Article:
I've had a rocky relationship with Shin Sekai Yori. A lot of the early episodes felt meandering, but usually had an intriguing scene or revelation at the end to tempt me into the next one. It didn't seem to be going anywhere, and then there was a multi-episode arc that felt like filler, or at least a distraction from the massive unaddressed surprise in the preceeding installment.
There are some really interesting ideas in the series, not to mention utterly arresting mythology and terminology - naughty children being erased from existence by "Trickster Cats", for instance - introduced in the very first episode, but to begin with it feels like a lot of worldbuilding that's quickly forgotten about in favour of a storyline focusing on something entirely different.
It's only in the last few episodes that things have started to come together, with plot threads, minor character moments and even that apparently pointless arc all suddenly being massively important not so much to the plot, but certainly to the characters and what the show seems to be trying to say.
The second most recent episode in particular had a fairly accusatory tone, pointed squarely at two of the main characters' naivety and apparent recklessness. This in addition to questions about the nature of young democracies versus the preceeding structure or other competing societal models. The show also generally seems to be warning of the unforseeable and major consequences that come about following what seem like harmless lies or rash decisions - sometimes taking years after the fact to become apparent. There've also been a few moments about racism and imperialism into the bargain, and I've not even touched on the unusual sexual politics of the society the show is set in.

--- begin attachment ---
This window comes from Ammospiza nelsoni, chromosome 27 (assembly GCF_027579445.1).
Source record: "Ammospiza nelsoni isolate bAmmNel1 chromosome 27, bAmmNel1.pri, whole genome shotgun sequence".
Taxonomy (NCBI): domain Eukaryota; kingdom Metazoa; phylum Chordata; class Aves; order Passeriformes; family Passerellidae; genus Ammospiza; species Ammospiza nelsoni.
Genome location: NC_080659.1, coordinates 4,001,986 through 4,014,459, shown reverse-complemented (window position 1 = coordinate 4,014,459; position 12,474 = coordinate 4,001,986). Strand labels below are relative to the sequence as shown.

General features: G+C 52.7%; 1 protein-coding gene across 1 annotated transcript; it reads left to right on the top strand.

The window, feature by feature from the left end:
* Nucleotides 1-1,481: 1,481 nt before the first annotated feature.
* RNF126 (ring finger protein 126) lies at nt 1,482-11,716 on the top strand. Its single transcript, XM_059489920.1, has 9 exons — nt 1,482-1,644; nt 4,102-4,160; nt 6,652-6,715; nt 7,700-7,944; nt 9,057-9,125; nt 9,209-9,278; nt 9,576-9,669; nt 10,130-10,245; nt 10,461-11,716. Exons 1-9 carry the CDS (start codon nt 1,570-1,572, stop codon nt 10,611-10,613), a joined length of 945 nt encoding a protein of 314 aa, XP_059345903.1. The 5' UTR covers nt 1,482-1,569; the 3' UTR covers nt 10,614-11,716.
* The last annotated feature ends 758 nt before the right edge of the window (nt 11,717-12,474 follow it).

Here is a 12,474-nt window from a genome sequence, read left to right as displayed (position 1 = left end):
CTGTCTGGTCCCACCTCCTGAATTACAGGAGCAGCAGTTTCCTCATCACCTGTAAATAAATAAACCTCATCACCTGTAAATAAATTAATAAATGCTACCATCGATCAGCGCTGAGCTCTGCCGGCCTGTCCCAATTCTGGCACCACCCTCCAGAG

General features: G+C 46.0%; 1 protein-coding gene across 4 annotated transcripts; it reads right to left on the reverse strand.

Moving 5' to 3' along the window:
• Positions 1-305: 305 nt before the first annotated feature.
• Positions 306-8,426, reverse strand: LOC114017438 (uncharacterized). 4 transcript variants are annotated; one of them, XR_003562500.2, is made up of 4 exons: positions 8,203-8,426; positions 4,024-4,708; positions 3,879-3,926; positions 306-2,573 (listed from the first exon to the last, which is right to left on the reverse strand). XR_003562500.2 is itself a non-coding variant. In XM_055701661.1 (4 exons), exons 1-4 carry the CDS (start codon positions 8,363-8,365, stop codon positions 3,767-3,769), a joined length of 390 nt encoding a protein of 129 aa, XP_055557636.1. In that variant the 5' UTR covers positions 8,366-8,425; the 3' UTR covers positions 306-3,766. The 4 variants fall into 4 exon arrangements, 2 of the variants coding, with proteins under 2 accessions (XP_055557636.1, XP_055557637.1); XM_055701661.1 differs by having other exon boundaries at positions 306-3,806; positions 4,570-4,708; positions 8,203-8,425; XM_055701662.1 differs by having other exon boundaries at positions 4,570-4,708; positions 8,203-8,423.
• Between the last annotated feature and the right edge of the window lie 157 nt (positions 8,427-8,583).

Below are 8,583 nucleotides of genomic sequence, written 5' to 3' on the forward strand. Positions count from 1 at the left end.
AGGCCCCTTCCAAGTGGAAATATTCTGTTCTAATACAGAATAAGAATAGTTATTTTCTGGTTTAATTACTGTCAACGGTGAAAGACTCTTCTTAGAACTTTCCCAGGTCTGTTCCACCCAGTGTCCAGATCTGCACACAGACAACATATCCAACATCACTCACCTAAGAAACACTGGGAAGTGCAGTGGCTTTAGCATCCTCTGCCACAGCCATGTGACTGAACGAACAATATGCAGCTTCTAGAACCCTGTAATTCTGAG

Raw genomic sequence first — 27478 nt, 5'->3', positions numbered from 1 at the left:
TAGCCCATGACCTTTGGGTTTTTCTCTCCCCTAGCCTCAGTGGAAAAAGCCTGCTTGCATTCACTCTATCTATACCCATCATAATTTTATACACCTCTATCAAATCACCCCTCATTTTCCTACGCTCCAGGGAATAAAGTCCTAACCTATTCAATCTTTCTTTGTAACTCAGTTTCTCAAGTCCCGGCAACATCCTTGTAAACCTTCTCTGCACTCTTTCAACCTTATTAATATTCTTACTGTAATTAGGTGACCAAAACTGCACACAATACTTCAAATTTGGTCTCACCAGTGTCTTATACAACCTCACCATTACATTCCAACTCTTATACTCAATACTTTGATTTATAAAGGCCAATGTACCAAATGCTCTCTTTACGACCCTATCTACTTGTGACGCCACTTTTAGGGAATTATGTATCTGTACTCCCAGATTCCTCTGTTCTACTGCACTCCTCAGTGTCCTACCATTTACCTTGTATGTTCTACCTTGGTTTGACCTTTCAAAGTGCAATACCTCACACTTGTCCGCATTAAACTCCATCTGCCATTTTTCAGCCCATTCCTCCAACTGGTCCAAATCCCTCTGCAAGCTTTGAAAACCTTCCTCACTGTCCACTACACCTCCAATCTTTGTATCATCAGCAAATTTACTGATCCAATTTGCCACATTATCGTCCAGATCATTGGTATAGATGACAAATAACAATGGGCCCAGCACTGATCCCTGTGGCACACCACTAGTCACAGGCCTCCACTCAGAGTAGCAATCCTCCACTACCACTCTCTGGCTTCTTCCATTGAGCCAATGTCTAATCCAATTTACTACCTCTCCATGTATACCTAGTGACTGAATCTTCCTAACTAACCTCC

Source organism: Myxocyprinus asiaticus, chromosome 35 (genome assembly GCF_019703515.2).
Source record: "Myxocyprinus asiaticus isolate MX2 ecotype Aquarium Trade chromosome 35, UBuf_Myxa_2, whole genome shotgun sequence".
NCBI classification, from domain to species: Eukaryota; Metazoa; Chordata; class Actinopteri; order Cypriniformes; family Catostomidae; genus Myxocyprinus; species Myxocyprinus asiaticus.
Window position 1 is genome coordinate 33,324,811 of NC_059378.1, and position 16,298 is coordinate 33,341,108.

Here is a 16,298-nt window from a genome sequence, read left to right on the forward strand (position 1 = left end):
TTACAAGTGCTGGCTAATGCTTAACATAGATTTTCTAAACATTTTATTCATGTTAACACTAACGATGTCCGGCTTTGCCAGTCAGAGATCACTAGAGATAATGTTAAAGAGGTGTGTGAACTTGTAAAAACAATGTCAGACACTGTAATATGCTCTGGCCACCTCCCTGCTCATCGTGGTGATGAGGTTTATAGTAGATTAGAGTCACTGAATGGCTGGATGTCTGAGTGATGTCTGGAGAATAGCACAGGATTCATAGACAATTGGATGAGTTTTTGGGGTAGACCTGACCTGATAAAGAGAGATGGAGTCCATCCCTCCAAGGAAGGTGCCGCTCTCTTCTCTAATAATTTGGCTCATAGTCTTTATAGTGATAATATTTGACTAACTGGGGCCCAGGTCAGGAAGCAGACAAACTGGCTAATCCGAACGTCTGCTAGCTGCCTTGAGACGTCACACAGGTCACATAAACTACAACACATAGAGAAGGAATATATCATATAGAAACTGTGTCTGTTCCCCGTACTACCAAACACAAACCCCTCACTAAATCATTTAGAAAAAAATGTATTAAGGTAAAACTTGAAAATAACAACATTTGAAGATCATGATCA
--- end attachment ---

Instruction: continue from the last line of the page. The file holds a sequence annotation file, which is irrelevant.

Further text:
There's no doubt it's a much more complicated - and adult - story than the early, seemingly confused episodes had me believing; it's a bit of a pity it takes so long to get to the point, but at the same time rushing into such heavy moral quandries could have been even more off-putting.
I can see more than a little bit of Lain in the philosophy and even the art style, but really I can't think of anything quite as multifaceted as Shin Sekai Yori; if you've got the time to watch the fourteen episodes released so far, I highly recommend it. I would urge you to watch them in quick succession too, otherwise the slow pace might put you off altogether.